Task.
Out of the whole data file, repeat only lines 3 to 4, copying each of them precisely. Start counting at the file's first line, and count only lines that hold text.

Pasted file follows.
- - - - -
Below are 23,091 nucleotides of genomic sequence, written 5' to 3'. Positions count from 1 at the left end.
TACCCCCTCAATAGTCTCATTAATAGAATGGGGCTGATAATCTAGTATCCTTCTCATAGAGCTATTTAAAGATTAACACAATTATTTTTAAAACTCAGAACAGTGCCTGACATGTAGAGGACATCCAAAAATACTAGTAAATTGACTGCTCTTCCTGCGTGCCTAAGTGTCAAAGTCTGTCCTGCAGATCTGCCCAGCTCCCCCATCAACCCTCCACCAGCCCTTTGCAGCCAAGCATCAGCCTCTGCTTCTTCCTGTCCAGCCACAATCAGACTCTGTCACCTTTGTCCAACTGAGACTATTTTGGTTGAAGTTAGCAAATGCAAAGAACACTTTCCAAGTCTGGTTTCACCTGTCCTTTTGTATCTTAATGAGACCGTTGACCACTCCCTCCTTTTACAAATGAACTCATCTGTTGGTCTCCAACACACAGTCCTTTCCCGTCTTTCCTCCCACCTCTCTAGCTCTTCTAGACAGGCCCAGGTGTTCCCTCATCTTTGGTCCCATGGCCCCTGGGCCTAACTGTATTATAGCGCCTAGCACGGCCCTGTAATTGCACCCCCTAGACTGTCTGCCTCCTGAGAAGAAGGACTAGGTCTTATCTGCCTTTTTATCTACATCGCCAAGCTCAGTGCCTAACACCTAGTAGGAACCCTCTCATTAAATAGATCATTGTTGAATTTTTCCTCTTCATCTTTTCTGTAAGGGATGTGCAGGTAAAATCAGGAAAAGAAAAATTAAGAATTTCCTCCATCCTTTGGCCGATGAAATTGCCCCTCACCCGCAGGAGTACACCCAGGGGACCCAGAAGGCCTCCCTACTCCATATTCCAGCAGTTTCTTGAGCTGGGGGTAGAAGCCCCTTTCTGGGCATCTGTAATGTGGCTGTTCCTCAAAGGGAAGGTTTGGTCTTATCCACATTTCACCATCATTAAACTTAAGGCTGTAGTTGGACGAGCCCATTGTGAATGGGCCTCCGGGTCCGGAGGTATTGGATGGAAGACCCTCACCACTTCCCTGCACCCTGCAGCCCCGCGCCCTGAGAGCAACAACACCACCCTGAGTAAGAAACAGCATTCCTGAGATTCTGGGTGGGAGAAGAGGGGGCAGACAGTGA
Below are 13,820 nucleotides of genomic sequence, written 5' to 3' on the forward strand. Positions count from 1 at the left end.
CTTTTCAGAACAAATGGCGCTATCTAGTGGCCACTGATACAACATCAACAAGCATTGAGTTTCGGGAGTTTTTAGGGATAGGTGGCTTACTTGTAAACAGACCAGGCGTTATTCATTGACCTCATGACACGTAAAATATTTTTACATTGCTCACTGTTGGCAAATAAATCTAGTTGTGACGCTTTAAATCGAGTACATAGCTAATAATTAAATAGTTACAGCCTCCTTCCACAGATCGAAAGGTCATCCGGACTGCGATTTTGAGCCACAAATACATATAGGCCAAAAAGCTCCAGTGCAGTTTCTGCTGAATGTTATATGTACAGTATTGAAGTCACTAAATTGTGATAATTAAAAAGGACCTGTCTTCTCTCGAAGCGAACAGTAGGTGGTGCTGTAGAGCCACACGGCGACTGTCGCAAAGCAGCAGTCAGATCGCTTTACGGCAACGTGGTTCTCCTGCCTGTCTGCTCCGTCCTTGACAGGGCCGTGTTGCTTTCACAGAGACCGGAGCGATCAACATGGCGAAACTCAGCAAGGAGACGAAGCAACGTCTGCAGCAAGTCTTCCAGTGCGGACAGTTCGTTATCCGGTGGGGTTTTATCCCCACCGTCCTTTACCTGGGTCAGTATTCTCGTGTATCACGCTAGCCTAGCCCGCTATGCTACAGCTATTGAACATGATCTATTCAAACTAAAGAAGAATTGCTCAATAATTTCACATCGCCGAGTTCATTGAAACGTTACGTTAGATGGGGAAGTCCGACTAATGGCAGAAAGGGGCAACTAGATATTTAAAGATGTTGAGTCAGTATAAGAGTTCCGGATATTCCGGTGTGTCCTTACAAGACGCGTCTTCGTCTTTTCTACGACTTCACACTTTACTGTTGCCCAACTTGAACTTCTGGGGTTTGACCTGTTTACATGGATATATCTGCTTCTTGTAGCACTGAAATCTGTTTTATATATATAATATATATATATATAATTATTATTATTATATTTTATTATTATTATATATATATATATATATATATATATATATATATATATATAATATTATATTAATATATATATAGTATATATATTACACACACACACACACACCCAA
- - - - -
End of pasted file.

Below are 13,820 nucleotides of genomic sequence, written 5' to 3' on the forward strand. Positions count from 1 at the left end.
CTTTTCAGAACAAATGGCGCTATCTAGTGGCCACTGATACAACATCAACAAGCATTGAGTTTCGGGAGTTTTTAGGGATAGGTGGCTTACTTGTAAACAGACCAGGCGTTATTCATTGACCTCATGACACGTAAAATATTTTTACATTGCTCACTGTTGGCAAATAAATCTAGTTGTGACGCTTTAAATCGAGTACATAGCTAATAATTAAATAGTTACAGCCTCCTTCCACAGATCGAAAGGTCATCCGGACTGCGATTTTGAGCCACAAATACATATAGGCCAAAAAGCTCCAGTGCAGTTTCTGCTGAATGTTATATGTACAGTATTGAAGTCACTAAATTGTGATAATTAAAAAGGACCTGTCTTCTCTCGAAGCGAACAGTAGGTGGTGCTGTAGAGCCACACGGCGACTGTCGCAAAGCAGCAGTCAGATCGCTTTACGGCAACGTGGTTCTCCTGCCTGTCTGCTCCGTCCTTGACAGGGCCGTGTTGCTTTCACAGAGACCGGAGCGATCAACATGGCGAAACTCAGCAAGGAGACGAAGCAACGTCTGCAGCAAGTCTTCCAGTGCGGACAGTTCGTTATCCGGTGGGGTTTTATCCCCACCGTCCTTTACCTGGGTCAGTATTCTCGTGTATCACGCTAGCCTAGCCCGCTATGCTACAGCTATTGAACATGATCTATTCAAACTAAAGAAGAATTGCTCAATAATTTCACATCGCCGAGTTCATTGAAACGTTACGTTAGATGGGGAAGTCCGACTAATGGCAGAAAGGGGCAACTAGATATTTAAAGATGTTGAGTCAGTATAAGAGTTCCGGATATTCCGGTGTGTCCTTACAAGACGCGTCTTCGTCTTTTCTACGACTTCACACTTTACTGTTGCCCAACTTGAACTTCTGGGGTTTGACCTGTTTACATGGATATATCTGCTTCTTGTAGCACTGAAATCTGTTTTATATATATAATATATATATATATAATTATTATTATTATATTTTATTATTATTATATATATATATATATATATATATATATATATATATATATAATATTATATTAATATATATATAGTATATATATTACACACACACACACACACCCAA